(1996) on the complexities of sexual consent and Gavey (1993)
on the effects of heterosexual coercion can help studentsto deconstructcommon assumptions.
Similarly, students are now used to thinking about sexual
orientation as including three options-heterosexual, homosexual, or bisexual. The introduction of Klein's (1990) grid approach, which takes into consideration sexual attraction,sexual
fantasies, emotional preference, social preference, self-identification, and lifestyle as well as sexual behavior,encourages students to deconstruct concepts such as sexual orientation and
challenges simplistic, unexamined assumptions about their own
and others' sexuality. The Klein model is particularlyuseful in
this regard because it also includes a time component, which
introducesthe possibility of change in sexual orientation-a notion that studentsmay not have formally considered,but one that
appearsto be consistent with many individuals' lived experiences. This example also provides an opportunityto deconstruct
constructivism through a consideration of how Klein's model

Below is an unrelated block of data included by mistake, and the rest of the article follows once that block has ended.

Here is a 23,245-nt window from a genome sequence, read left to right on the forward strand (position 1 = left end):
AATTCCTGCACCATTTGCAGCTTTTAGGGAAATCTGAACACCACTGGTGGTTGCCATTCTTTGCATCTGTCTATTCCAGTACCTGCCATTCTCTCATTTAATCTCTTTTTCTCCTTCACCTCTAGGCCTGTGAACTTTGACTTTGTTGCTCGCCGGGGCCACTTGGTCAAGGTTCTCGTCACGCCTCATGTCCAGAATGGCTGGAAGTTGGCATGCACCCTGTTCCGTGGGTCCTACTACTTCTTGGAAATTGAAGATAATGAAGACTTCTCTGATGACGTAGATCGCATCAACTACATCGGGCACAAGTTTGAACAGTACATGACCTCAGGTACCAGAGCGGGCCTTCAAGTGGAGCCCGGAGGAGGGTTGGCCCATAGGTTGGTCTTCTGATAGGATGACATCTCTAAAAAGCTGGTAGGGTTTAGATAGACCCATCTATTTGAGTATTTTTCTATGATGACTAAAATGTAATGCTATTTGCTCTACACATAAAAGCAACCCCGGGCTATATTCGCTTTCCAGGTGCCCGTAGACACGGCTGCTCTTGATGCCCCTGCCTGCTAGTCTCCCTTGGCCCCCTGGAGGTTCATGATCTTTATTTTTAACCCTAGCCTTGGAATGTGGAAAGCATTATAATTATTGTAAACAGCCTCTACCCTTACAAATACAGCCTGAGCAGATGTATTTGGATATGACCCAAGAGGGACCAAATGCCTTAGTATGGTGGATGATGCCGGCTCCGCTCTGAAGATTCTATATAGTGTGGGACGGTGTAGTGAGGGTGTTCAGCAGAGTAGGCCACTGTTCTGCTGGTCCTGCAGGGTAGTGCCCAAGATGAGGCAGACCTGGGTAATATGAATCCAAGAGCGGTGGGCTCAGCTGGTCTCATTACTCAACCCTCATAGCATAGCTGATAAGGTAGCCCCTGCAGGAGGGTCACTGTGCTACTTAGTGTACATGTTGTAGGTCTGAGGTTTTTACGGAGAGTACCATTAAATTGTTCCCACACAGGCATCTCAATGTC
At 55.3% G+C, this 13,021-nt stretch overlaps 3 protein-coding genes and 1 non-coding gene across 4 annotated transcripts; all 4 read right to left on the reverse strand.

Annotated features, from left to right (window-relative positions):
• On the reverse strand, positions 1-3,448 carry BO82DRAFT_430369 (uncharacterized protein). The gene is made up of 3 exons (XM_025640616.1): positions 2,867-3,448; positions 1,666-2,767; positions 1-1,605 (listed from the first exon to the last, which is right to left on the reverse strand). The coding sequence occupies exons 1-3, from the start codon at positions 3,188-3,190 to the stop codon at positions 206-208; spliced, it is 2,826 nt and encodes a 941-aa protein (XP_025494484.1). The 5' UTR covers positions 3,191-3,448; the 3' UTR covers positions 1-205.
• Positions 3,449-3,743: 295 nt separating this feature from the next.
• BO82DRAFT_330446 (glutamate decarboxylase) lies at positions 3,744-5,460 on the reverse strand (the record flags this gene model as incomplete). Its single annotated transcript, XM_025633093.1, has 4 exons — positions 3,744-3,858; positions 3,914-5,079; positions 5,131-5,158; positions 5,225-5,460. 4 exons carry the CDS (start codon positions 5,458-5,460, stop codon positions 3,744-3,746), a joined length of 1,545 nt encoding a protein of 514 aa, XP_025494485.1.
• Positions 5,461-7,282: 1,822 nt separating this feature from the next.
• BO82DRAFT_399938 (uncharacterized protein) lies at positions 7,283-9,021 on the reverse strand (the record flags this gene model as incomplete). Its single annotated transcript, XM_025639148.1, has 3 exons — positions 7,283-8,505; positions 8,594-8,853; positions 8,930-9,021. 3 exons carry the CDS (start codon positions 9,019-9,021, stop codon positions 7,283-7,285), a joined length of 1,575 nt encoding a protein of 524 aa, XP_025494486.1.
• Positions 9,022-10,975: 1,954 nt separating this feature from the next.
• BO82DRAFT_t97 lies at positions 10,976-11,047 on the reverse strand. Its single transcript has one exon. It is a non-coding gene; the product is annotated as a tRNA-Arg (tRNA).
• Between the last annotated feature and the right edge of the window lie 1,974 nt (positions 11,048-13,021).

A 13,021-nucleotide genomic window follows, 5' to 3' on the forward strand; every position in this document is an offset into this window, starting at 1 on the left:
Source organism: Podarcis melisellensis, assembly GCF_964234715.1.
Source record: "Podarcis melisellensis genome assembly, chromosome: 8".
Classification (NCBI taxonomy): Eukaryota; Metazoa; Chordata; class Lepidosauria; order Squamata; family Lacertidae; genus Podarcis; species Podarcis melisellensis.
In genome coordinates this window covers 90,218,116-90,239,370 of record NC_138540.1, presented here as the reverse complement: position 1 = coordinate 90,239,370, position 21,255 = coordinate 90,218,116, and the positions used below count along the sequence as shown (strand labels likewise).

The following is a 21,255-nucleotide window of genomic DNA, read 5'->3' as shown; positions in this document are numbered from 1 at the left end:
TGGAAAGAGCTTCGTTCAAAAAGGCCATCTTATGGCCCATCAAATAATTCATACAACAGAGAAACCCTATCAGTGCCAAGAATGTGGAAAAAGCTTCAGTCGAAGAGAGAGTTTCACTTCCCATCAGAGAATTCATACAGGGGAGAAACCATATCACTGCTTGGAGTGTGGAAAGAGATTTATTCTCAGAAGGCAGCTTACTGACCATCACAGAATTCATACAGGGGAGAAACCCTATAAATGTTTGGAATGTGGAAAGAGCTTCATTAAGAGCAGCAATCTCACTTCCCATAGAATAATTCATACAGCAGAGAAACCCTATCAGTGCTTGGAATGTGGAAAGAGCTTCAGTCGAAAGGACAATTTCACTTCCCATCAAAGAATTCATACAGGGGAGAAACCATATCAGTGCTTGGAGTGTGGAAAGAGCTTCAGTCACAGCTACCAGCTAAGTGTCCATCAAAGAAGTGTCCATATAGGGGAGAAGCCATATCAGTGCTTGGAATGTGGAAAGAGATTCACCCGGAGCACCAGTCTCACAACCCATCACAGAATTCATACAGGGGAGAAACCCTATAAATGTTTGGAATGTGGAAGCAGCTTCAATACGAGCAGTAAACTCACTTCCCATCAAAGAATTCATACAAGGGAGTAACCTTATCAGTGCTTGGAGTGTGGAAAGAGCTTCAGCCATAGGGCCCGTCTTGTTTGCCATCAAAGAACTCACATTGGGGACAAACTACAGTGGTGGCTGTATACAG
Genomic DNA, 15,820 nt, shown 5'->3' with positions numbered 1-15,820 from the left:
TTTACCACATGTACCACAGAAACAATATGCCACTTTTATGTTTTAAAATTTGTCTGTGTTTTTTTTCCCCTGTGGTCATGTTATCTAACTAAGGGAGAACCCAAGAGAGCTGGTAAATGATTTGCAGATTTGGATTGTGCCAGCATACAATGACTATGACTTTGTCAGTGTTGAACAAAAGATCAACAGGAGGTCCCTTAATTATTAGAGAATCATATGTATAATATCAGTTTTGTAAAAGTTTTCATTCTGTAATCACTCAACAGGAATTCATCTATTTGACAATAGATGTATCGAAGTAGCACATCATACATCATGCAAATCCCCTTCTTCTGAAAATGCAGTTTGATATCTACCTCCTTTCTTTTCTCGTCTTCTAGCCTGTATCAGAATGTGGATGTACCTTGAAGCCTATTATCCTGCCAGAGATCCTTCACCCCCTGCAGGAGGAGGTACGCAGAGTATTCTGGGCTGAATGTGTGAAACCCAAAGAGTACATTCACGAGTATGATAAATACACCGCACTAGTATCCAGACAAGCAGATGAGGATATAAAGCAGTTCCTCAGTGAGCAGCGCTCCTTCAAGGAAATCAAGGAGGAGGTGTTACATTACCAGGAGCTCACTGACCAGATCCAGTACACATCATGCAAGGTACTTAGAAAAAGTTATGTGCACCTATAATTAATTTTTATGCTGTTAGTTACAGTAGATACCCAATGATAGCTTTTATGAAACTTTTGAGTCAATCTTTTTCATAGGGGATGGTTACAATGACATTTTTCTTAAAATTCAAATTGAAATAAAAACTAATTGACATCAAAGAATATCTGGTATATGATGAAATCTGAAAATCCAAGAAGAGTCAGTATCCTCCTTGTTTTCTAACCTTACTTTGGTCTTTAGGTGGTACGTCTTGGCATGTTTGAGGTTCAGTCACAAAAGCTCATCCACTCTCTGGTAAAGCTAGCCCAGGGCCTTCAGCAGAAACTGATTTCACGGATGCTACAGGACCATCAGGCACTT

continues to rely on dualism. It can be arguedthat this model is
merely composed of multiple variables, each with its own dichotomy and with no allowance for asexual behavior,autoerotic
behavior, desire primarily with a transgenderedperson (which
may not be adequately addressed by "my gender" or "other
gender"), desire that is primarilyexperienced in relationshipto
a range of objects or animals, or desire that is of a spiritual
More advanced students can be exposed to challenging deconstructivist articles like Linda Nicholson's (1995) "Interpreting Gender," Steven Seidman's (1995) "DeconstructingQueer
Theory; or, the Under-theorizationof the Social and the Ethical,"
or Deborah Steams's (1995) "GenderedSexuality:The Privileging of Sex and Gender in Sexual Orientation."Nicholson suggests that a feminist deconstructiveanalysis of gender does not
necessarily mean abandoningthe idea of gender, but ratherdetermining the historical baggage the term carries with it and redeploying the concept. She urges readers to see the "meaning
given to the body and how this meaning is related to the male/
female distinction as historically variable" (Nicholson, 1995, p.
11). Just as Nicholson examines the male-female opposition,
Seidman focuses on the heterosexual-homosexualdistinction.
Seidman takes the position that queer theory and politics mobilize against all normalizedhierarchiesand challenge the notion
of any unitary, common sexual identity among either homosexuals or heterosexuals. His article deconstructsthe heterosexualhomosexual opposition that supports a heteronormativityand
urges a rethinking of heterosexuality-homosexualityas master
categories of desire, identity, and social life. Steams goes even